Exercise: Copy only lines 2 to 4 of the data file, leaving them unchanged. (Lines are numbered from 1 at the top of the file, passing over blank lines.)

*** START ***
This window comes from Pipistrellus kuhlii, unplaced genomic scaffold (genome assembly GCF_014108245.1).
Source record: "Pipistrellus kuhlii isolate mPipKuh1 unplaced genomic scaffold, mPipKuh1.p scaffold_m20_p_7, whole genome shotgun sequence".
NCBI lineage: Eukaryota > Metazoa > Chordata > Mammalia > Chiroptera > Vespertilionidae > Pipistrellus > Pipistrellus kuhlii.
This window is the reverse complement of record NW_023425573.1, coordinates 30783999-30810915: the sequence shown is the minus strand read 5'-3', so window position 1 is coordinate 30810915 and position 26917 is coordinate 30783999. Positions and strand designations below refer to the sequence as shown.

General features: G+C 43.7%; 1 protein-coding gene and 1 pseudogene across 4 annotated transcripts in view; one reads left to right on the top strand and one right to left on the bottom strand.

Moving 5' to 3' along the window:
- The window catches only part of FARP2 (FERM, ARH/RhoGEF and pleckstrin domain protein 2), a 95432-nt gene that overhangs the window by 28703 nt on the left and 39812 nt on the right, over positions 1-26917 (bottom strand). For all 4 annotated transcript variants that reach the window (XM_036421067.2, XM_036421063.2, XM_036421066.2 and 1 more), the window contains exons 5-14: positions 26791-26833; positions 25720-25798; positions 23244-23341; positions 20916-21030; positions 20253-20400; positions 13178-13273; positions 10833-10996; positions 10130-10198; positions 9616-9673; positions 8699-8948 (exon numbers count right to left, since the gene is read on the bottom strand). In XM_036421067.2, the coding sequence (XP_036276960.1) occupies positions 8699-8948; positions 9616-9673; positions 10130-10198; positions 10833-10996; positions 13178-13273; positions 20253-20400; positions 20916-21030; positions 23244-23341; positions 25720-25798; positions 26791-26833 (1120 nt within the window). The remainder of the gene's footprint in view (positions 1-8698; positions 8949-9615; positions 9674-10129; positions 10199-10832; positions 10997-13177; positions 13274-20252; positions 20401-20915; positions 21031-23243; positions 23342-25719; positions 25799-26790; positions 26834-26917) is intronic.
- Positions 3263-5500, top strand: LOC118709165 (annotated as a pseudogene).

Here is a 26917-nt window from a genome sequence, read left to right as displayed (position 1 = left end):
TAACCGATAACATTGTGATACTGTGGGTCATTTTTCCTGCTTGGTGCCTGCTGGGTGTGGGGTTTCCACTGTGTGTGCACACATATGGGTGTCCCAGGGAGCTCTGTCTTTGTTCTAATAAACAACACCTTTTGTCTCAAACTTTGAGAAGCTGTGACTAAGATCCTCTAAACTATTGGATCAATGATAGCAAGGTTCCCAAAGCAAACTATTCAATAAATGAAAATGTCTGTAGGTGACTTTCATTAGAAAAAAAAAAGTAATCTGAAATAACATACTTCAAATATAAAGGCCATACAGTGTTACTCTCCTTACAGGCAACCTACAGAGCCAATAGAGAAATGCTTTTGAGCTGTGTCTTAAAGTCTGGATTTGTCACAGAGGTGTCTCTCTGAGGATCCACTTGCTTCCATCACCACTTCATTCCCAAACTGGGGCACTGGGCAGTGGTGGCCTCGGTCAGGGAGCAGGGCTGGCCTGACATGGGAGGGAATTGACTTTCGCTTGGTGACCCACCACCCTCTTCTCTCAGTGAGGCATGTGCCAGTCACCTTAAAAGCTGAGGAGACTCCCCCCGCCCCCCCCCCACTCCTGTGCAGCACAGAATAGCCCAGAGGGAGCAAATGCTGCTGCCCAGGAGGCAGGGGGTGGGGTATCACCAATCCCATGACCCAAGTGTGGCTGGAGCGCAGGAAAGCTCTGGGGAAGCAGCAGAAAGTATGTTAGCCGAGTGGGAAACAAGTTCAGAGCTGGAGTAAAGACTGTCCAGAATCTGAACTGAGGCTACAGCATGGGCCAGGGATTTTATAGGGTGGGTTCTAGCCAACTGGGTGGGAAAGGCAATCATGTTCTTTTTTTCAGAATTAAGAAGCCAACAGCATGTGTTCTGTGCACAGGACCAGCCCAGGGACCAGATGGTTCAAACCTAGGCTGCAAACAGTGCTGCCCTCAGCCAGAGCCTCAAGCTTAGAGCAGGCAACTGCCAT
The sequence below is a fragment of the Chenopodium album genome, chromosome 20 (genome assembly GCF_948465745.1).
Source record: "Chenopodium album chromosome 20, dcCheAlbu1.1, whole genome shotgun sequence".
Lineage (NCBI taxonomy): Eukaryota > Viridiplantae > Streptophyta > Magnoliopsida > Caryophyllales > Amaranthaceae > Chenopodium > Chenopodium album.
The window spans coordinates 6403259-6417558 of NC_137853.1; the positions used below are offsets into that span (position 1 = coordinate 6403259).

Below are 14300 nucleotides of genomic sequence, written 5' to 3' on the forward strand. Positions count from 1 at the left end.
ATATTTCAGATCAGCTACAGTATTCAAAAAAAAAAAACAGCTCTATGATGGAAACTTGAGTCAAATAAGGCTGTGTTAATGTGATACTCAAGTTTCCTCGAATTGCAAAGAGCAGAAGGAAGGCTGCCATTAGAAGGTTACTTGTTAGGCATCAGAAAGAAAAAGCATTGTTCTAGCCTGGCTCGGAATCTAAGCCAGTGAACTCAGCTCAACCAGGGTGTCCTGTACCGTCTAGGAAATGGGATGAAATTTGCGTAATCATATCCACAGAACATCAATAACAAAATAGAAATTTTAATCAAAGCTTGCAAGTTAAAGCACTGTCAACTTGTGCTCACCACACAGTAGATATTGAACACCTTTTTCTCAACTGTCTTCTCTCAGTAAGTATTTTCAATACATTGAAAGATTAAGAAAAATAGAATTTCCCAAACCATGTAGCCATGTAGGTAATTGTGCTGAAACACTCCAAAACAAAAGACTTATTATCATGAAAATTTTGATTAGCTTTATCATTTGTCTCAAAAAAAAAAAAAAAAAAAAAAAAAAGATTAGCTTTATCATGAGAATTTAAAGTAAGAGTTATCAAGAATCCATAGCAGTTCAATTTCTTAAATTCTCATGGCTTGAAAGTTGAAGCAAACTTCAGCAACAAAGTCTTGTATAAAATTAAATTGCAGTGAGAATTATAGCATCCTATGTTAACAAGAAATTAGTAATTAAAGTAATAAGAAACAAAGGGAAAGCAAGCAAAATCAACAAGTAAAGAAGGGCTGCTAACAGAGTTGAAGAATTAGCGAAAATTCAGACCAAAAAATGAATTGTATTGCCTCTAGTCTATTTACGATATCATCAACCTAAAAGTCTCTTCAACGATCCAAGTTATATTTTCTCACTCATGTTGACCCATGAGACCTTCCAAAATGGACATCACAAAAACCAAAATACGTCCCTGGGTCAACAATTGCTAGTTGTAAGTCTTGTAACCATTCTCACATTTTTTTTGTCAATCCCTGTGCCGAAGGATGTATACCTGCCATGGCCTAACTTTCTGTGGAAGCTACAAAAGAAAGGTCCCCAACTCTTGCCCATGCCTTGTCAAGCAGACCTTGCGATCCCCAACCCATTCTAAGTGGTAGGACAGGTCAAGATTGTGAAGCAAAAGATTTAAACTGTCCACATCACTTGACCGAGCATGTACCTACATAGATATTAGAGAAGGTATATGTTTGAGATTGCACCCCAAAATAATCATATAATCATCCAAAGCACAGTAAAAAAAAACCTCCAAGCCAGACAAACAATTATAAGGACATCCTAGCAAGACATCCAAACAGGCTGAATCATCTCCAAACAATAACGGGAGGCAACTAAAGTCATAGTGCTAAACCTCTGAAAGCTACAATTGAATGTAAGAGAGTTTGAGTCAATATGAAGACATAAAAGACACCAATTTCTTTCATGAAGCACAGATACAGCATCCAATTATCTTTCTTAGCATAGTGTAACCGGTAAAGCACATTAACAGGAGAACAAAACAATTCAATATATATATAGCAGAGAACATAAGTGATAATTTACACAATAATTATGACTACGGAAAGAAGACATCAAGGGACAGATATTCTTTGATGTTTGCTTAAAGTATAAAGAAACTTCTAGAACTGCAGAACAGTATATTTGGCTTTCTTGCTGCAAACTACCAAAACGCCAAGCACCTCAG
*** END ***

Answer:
Source record: "Pipistrellus kuhlii isolate mPipKuh1 unplaced genomic scaffold, mPipKuh1.p scaffold_m20_p_7, whole genome shotgun sequence".
NCBI lineage: Eukaryota > Metazoa > Chordata > Mammalia > Chiroptera > Vespertilionidae > Pipistrellus > Pipistrellus kuhlii.
This window is the reverse complement of record NW_023425573.1, coordinates 30783999-30810915: the sequence shown is the minus strand read 5'-3', so window position 1 is coordinate 30810915 and position 26917 is coordinate 30783999. Positions and strand designations below refer to the sequence as shown.